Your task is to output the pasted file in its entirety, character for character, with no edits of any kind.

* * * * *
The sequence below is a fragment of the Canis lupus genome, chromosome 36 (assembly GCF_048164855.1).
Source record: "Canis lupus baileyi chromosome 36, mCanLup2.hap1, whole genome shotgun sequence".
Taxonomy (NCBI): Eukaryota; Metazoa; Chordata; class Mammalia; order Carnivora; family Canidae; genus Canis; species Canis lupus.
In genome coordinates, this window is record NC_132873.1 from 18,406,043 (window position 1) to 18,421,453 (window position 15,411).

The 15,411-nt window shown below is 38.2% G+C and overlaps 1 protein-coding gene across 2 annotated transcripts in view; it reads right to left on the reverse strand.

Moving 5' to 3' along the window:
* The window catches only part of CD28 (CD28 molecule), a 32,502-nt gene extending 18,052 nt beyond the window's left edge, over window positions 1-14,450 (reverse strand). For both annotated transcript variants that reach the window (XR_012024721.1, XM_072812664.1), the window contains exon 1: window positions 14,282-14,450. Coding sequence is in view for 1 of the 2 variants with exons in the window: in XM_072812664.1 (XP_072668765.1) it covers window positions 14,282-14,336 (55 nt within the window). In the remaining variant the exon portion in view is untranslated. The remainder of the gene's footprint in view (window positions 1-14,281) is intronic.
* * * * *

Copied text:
The sequence below is a fragment of the Canis lupus genome, chromosome 36 (assembly GCF_048164855.1).
Source record: "Canis lupus baileyi chromosome 36, mCanLup2.hap1, whole genome shotgun sequence".
Taxonomy (NCBI): Eukaryota; Metazoa; Chordata; class Mammalia; order Carnivora; family Canidae; genus Canis; species Canis lupus.
In genome coordinates, this window is record NC_132873.1 from 18,406,043 (window position 1) to 18,421,453 (window position 15,411).

The 15,411-nt window shown below is 38.2% G+C and overlaps 1 protein-coding gene across 2 annotated transcripts in view; it reads right to left on the reverse strand.

Moving 5' to 3' along the window:
* The window catches only part of CD28 (CD28 molecule), a 32,502-nt gene extending 18,052 nt beyond the window's left edge, over window positions 1-14,450 (reverse strand). For both annotated transcript variants that reach the window (XR_012024721.1, XM_072812664.1), the window contains exon 1: window positions 14,282-14,450. Coding sequence is in view for 1 of the 2 variants with exons in the window: in XM_072812664.1 (XP_072668765.1) it covers window positions 14,282-14,336 (55 nt within the window). In the remaining variant the exon portion in view is untranslated. The remainder of the gene's footprint in view (window positions 1-14,281) is intronic.